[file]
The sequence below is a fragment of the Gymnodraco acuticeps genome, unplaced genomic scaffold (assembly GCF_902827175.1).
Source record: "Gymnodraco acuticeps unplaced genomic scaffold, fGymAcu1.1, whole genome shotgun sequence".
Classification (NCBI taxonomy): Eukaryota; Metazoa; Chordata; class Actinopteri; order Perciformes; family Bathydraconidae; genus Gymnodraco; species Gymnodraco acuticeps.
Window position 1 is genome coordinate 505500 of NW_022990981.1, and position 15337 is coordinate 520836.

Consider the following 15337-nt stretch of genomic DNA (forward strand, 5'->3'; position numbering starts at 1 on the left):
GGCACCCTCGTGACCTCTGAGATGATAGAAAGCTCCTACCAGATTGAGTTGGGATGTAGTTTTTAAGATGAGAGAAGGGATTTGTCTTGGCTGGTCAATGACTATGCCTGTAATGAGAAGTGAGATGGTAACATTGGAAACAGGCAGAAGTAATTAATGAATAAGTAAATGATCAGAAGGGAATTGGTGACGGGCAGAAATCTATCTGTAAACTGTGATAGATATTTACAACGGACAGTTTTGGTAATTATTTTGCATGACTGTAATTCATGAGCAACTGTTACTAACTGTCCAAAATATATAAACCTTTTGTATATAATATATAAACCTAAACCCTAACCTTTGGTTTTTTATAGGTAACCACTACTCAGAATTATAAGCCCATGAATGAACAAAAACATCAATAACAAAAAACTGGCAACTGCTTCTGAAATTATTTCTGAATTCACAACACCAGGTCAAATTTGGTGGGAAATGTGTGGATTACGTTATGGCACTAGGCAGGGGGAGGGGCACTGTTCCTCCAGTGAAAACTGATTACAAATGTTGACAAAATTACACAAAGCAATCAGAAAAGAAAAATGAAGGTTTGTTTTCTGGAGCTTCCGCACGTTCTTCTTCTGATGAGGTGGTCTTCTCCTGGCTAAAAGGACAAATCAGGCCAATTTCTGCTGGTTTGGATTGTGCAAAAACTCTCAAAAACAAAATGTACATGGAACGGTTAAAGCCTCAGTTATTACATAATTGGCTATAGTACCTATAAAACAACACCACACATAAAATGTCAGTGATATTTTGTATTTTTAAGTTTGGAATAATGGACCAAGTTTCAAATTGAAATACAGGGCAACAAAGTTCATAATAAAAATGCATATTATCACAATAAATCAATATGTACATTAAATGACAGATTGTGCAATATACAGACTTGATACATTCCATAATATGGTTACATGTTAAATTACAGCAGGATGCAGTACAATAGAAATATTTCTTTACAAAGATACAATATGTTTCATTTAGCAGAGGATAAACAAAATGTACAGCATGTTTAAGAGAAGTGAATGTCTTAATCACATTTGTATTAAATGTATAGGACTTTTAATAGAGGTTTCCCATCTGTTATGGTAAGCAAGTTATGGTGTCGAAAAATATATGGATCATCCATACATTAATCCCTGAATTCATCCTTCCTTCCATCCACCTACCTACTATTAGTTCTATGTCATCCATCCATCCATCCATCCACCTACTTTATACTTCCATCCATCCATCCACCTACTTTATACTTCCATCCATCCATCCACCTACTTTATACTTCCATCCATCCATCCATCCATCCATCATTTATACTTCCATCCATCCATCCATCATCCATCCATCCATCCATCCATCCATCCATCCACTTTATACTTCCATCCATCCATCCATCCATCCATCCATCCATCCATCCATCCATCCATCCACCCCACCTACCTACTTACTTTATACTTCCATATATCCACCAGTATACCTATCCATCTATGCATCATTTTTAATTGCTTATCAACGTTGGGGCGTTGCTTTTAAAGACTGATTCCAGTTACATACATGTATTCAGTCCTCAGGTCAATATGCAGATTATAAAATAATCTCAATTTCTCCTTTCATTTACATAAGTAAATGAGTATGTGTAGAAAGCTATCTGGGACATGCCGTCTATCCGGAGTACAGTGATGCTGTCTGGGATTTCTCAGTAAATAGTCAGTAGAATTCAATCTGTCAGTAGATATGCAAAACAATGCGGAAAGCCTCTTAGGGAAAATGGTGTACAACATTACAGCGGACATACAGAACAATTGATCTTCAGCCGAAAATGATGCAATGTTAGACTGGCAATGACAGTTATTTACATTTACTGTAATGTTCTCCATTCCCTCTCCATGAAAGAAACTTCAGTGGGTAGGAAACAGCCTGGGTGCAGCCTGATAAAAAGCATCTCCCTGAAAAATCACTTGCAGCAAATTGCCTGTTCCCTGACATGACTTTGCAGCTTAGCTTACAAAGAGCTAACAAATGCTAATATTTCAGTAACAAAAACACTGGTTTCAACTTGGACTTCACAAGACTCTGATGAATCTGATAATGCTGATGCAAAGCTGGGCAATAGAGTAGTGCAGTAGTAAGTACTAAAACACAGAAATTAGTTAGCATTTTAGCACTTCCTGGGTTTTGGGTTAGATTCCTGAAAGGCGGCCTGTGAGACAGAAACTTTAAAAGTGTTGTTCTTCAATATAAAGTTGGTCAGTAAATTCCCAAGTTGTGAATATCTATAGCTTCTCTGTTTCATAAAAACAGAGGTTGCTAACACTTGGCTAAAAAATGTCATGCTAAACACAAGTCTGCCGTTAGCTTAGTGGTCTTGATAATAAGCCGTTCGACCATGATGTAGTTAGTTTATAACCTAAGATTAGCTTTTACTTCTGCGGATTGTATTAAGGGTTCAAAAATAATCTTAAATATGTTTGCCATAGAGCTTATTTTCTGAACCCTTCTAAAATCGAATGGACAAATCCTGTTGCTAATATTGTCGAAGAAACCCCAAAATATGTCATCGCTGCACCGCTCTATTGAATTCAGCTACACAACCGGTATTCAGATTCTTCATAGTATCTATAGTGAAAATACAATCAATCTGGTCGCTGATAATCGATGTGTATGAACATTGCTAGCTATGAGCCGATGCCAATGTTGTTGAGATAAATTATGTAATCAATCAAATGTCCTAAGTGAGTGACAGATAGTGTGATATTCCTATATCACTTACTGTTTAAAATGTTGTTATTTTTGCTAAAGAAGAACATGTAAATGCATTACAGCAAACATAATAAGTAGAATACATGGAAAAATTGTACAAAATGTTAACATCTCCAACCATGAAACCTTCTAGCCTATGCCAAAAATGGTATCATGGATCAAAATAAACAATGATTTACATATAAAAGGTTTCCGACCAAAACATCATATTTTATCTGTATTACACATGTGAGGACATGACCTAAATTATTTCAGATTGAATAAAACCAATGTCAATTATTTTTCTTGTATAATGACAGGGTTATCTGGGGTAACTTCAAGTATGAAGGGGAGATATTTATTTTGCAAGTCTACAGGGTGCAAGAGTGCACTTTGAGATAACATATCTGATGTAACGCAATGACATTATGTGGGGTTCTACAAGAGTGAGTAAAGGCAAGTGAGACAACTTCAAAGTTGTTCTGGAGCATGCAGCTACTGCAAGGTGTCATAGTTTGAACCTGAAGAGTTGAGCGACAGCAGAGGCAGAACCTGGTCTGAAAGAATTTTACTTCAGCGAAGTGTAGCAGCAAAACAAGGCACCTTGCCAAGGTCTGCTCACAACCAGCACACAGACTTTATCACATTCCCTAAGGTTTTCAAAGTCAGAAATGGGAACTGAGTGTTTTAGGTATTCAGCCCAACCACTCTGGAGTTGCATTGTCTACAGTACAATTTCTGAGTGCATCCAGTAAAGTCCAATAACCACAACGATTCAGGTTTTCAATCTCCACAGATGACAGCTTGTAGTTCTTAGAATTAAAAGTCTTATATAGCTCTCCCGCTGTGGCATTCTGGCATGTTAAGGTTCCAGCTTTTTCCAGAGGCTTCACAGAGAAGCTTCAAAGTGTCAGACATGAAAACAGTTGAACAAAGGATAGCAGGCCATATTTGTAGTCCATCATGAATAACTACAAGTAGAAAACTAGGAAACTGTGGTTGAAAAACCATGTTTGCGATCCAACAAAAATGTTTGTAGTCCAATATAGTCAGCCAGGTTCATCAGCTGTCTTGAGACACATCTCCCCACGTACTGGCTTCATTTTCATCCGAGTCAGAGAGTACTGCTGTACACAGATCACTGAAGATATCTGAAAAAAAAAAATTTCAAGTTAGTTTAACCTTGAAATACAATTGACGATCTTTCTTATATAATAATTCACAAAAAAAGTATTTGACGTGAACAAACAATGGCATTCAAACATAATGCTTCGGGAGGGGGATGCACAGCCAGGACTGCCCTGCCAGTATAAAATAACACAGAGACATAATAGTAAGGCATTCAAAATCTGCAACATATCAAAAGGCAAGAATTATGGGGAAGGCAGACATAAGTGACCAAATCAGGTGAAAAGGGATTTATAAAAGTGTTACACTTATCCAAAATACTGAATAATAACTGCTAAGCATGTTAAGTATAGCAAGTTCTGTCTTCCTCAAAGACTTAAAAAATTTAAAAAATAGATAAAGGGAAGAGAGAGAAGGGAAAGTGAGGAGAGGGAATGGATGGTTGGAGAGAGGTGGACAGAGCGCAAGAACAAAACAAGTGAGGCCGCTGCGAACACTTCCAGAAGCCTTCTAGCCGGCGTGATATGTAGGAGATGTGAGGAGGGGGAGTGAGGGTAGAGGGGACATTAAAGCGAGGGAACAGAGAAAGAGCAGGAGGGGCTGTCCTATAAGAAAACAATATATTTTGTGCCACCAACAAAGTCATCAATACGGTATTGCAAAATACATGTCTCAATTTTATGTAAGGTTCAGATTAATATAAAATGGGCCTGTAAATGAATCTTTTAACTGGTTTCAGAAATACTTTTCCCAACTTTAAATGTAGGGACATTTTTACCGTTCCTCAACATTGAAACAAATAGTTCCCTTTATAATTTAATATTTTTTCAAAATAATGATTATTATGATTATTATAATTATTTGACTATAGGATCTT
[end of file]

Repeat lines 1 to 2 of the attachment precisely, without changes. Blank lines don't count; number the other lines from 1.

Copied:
The sequence below is a fragment of the Gymnodraco acuticeps genome, unplaced genomic scaffold (assembly GCF_902827175.1).
Source record: "Gymnodraco acuticeps unplaced genomic scaffold, fGymAcu1.1, whole genome shotgun sequence".